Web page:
I think Reyes-Chow makes a great point. Easter is a special day in the life of the church, but even more importantly, Easter points to God’s steadfast love that is available to every person, every day of the year. On Easter morning, we are not looking to do something new any more than we merely desire to entertain people. The meaning of Easter is not found in the hoopla or pageantry of our worship services. While we are challenged by the message of change, Easter is only a “big deal” because it is the promise that God is faithful. This is the same steadfast hope, whether Christians confess this belief in 1769 or 2011.
During this year’s Holy Week, I had yet another profound experience of dislocated exegesis. Joel is a retired man with a full-time hobby. One afternoon, he showed me his elaborate model city in the basement of his townhouse. There is a drugstore, a school, a church, and model train tracks encircling all these buildings. Joel can operate several locomotives at once, skillfully guiding them to avoid a collision. Part of me wishes that life could be as easy to control as it is in Joel’s basement. I would love to direct New Dublin into the future, but sometimes it seems as if the love of tradition and the necessity of change are on a collision course from opposite ends of the same track.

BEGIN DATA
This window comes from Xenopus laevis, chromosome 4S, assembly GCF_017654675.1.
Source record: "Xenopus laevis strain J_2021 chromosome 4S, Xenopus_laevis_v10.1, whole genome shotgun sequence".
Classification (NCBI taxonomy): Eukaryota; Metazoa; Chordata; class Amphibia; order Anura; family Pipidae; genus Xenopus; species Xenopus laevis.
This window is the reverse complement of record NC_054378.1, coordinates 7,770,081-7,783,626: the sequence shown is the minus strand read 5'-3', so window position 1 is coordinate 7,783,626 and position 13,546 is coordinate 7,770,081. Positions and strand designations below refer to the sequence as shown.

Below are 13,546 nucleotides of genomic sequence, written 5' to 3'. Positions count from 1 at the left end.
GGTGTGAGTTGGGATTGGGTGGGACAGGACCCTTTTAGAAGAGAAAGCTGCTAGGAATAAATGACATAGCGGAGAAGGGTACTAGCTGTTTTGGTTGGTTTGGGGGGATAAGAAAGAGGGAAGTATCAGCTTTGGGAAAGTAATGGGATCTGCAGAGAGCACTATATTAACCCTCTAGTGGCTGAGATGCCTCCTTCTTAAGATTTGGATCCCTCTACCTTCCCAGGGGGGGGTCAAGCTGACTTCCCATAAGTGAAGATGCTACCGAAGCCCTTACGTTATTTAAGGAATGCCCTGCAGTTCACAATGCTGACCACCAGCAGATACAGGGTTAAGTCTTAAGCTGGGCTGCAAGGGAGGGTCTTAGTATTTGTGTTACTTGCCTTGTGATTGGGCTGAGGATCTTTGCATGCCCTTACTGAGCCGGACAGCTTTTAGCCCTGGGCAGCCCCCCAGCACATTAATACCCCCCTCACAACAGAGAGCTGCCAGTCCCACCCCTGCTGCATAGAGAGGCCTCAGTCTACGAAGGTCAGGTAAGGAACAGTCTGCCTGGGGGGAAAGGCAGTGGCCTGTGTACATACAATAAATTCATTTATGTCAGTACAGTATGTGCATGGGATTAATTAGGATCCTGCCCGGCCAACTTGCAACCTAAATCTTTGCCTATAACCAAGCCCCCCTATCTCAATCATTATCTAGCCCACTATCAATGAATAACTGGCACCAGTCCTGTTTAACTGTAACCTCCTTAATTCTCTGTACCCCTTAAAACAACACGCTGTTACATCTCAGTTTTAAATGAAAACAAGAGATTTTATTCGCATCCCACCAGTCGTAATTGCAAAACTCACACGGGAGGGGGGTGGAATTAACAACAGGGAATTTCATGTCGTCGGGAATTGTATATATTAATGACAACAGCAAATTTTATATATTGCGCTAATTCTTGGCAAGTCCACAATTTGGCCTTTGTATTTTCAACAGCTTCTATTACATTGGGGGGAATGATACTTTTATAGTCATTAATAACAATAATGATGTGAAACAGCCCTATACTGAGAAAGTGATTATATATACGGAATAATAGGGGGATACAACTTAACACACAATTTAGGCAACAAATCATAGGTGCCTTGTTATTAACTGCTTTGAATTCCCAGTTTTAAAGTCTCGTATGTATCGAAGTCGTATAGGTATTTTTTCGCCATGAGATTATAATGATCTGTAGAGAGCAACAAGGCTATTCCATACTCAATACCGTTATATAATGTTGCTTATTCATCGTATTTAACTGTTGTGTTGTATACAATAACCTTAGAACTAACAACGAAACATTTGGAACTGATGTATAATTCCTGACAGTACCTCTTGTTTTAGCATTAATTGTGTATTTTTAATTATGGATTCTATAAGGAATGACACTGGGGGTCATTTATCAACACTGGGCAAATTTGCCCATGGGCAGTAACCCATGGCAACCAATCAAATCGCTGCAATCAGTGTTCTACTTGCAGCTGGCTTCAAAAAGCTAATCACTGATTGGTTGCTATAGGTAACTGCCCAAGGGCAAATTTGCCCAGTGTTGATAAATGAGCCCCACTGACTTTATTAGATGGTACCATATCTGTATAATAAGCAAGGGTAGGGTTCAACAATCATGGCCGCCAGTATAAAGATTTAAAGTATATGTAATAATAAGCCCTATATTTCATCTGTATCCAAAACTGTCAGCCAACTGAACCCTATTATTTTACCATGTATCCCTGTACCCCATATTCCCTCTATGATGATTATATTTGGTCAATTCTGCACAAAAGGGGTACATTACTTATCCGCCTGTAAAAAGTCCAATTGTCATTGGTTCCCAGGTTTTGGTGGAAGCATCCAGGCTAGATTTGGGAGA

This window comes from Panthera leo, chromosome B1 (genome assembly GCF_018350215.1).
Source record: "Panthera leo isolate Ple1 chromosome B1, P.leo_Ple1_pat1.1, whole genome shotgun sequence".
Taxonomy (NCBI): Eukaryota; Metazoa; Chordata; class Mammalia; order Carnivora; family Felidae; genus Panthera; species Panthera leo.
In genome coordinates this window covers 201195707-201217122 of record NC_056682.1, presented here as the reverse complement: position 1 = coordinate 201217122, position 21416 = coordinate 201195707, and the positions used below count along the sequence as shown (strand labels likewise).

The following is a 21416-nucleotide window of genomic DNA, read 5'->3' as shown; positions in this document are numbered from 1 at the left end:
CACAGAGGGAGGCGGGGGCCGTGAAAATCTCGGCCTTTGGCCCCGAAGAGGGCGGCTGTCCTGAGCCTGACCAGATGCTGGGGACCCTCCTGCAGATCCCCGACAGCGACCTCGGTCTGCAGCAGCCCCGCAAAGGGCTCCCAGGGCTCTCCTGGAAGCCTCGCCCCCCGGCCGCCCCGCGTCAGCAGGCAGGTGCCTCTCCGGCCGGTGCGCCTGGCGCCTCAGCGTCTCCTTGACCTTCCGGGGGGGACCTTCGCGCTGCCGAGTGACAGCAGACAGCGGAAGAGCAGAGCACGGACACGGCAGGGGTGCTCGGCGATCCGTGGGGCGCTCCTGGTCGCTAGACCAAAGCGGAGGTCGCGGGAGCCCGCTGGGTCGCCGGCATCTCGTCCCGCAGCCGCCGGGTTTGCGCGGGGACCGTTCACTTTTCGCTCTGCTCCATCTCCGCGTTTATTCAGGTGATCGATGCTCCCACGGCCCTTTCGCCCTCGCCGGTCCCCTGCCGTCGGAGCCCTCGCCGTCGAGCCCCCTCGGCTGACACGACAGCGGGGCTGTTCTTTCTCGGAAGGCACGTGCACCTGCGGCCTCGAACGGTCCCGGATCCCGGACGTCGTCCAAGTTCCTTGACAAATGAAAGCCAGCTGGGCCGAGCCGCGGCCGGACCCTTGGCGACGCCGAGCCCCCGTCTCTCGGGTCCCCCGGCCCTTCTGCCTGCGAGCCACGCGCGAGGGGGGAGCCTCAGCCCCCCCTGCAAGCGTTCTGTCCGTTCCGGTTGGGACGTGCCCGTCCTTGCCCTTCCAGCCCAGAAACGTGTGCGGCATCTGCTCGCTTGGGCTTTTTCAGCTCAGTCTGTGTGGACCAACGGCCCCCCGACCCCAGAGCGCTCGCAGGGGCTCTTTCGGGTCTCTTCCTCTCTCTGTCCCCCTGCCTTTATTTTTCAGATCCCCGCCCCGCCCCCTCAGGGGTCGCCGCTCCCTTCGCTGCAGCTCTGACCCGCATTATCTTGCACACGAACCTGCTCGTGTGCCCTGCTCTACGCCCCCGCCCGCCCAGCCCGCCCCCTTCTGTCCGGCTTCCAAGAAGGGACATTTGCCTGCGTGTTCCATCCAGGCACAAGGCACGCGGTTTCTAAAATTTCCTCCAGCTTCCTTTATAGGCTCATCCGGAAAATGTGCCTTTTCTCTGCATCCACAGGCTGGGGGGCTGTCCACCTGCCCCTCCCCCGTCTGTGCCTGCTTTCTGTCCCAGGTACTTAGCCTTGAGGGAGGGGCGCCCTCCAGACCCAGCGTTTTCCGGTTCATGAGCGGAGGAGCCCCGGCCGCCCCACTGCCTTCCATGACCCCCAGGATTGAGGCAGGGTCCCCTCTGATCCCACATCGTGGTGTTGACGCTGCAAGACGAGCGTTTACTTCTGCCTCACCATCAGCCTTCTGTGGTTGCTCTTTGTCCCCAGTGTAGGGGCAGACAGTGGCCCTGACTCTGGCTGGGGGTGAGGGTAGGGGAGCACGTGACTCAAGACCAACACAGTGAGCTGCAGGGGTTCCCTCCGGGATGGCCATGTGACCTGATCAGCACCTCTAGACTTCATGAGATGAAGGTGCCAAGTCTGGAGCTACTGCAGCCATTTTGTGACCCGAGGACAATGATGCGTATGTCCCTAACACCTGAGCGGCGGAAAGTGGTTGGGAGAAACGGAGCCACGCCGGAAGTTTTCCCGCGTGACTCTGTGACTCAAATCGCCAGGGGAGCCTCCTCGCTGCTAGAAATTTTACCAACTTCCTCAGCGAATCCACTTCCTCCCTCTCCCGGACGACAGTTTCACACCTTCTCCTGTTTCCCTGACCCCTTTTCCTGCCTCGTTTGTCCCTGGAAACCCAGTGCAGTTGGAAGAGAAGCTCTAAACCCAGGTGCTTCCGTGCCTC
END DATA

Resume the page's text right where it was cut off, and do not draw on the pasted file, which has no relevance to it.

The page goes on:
In real life, Joel has endured his share of pain and loss. He has not created this model city in order to escape from reality. He explained to me that his father loved steam locomotives. His interest in model trains began as a way to bring back memories of his childhood with his dad. In his basement, Joel has created something new in order to remember the best of the past as comfort and as inspiration for the future. He teaches me that traditions can be open to change. Like building a model city, we can add new layers of meaning to existing rituals and ideas. In this process, our remembrance of the past is strengthened, not negated. Perhaps this is a model for the church.
1. This terminology is indebted to Paul Galbreath who writes of “re-membering the body of Christ” (Galbreath, Leading from the Table, 35)
2. Winner, “Dislocated Exegesis,” 14.
3. Reyes-Chow, “Why Churches Should Stop,” lines 33–37.